Opening a home bakery is, in some ways, much easier than opening a retail business, but there are also trade-offs. Here you'll find a guide to the equipment, licenses, and expectations you'll need to open a bakery.
You have a talent for baking and you need money. So you sign a few contracts with local restaurants and cafes to sell your pastries, which everyone raves about. Soon you're making hundreds of dollars a week, and even thousands of dollars a week after a few months. It's a great home-based business.
The reality is that most cafes and restaurants that have agreed to take your baked goods actually refuse to take them, even though you bring dozens of them. One or two companies don't always carry your product, and they pay very little for it. In fact, if you add the cost of gas to the cost of ingredients and compare it to the pay for baking, you realize that you are making less than minimum wage for an hour of baking.
In addition, your family begins to reject you and ask why you go to the restaurant so many times during the week because your activity takes up the entire kitchen. Your spouse gently points out that the profits from this activity are quickly eaten up every time you invite the family over for dinner. After about a month of this type of work, I start to get very tired. That's when the manager of the café, my best customer, asks me if I have a cooking license. When I told him the truth (I don't), he said he was sorry, but he couldn't sell anymore.
I'm sorry to make you sad. But it's better to know now than later. And now that you know everything that can go wrong, you may already know enough to make your home baking a success. For example, you should definitely try to find out, by calling or visiting city hall, what the requirements are for home bakers in your city. In some places, it's fairly easy to come across them. If this is the case, you need to make sure you have enough money in your start-up budget to get the proper business permit and kitchen license. If your kitchen doesn't pass food inspection, ask a local restaurant or bakery to "loan" your kitchen for a few hours a week to prepare your meals.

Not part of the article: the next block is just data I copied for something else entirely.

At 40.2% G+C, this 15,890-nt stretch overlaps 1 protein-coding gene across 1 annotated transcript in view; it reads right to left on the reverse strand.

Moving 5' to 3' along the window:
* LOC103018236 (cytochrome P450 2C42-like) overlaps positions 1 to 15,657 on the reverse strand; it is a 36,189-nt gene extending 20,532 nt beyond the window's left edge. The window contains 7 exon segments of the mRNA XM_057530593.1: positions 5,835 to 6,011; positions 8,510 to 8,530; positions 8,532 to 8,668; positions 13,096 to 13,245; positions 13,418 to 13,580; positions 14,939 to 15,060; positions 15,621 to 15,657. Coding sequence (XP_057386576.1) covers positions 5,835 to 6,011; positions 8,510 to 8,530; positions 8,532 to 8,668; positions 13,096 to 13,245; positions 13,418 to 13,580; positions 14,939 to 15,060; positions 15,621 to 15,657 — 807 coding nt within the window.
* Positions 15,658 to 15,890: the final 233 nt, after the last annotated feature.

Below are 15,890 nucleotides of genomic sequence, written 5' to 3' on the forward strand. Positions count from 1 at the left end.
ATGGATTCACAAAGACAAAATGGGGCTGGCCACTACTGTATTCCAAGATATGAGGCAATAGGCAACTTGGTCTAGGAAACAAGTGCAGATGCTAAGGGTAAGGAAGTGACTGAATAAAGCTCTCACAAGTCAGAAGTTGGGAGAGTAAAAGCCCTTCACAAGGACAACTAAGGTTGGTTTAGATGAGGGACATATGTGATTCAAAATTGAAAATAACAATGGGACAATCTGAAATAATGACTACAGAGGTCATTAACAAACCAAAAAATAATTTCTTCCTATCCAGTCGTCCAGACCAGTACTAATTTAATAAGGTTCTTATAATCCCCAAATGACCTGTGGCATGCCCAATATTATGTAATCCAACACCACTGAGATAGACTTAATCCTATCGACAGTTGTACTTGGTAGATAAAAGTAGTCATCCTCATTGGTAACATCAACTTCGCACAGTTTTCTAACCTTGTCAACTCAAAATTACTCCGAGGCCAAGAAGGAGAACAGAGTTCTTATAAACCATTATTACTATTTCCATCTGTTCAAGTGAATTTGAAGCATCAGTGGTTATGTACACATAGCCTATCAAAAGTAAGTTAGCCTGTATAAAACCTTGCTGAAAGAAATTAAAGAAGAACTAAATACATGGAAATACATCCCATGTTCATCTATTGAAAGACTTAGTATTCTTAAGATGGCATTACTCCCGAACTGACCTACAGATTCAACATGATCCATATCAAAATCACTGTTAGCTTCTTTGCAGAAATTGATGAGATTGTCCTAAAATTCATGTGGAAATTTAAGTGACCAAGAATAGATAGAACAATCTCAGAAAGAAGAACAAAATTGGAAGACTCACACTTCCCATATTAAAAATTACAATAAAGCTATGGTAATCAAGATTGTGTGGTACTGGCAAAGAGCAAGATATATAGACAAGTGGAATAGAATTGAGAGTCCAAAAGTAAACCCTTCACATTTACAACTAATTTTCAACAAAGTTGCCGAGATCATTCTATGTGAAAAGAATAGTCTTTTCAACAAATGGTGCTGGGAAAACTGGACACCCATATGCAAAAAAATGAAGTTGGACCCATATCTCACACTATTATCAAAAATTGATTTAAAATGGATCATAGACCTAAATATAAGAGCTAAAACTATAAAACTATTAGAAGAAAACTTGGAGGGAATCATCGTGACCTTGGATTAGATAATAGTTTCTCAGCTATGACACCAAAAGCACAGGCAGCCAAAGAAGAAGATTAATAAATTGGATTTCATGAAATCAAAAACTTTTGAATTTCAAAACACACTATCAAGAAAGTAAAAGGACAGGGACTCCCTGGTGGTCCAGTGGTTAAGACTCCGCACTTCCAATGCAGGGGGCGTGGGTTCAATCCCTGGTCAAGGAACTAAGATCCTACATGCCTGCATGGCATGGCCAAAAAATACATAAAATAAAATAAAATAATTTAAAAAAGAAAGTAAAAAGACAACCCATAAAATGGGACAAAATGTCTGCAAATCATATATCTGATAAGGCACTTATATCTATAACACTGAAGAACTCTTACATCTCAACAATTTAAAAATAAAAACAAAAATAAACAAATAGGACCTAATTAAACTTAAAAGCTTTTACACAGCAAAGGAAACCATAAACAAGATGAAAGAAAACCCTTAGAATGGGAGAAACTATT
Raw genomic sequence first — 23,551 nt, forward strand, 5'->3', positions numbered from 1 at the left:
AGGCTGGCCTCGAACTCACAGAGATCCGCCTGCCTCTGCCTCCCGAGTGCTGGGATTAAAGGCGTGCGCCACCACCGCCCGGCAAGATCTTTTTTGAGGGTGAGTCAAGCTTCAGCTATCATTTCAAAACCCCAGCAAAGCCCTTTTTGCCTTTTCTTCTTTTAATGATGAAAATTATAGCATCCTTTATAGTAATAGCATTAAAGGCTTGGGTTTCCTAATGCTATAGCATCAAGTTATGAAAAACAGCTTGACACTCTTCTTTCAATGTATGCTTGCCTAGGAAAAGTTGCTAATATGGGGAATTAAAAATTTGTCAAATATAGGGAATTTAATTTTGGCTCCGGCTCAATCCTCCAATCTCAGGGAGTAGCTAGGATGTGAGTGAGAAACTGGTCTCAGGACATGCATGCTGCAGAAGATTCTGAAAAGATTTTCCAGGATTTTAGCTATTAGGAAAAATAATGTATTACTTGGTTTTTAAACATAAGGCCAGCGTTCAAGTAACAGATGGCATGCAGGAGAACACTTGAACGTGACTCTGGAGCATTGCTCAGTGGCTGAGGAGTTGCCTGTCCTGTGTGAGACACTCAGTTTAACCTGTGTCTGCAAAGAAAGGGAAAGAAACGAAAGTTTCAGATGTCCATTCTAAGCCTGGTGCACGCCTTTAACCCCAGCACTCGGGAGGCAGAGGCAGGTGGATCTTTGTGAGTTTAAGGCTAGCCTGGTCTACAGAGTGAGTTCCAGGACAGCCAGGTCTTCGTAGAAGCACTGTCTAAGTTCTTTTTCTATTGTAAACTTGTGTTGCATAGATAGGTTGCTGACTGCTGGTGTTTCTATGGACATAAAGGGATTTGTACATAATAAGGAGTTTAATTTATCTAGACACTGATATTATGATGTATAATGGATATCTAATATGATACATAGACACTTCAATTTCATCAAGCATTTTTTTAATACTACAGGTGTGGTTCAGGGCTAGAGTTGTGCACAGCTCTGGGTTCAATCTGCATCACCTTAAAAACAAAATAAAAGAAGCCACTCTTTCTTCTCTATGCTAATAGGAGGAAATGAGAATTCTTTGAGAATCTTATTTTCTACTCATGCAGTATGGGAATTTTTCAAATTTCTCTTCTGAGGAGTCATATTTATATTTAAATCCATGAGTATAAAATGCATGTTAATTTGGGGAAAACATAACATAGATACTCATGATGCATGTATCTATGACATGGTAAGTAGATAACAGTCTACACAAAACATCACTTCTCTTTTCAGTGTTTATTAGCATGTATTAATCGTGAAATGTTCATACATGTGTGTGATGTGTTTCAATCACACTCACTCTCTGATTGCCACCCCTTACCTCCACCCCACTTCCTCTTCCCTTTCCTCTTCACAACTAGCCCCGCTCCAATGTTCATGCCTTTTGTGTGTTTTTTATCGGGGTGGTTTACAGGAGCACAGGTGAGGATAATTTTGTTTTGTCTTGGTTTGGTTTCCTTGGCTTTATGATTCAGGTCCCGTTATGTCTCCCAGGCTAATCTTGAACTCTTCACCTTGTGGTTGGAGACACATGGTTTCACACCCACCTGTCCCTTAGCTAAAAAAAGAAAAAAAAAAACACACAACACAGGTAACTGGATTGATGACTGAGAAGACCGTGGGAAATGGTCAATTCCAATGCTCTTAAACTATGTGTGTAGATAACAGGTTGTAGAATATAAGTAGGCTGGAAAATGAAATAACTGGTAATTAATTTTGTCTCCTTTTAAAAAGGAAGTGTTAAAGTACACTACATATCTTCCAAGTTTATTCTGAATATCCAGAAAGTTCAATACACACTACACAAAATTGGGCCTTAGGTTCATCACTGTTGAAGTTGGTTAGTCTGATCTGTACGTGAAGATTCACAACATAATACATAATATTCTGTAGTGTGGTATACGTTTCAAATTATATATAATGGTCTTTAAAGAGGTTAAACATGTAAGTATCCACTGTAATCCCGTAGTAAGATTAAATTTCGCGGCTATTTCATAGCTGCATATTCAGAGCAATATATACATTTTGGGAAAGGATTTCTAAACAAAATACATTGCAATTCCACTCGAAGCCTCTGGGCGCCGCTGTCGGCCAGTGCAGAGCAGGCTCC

Then, evaluate the price realistically. Is it profitable to produce baked goods? Will you make enough to pay your own wages and taxes (25% or more if you are self-employed) and still get a bottom line that is worth the time and effort you put into it?
Finally, how many options do you have to sell your products? Is there a restaurant (or hotel or office building with vending machines) that likes your cookies, cakes, bread, etc., and is willing to sign a contract confirming that they will receive them if you deliver your products? Do you pay on the spot or 30 days later? Can you count on getting paid?
These are just a few of the hurdles home bakers must overcome. But with a little planning, creativity, and cunning, it is possible to run a truly successful home-based business.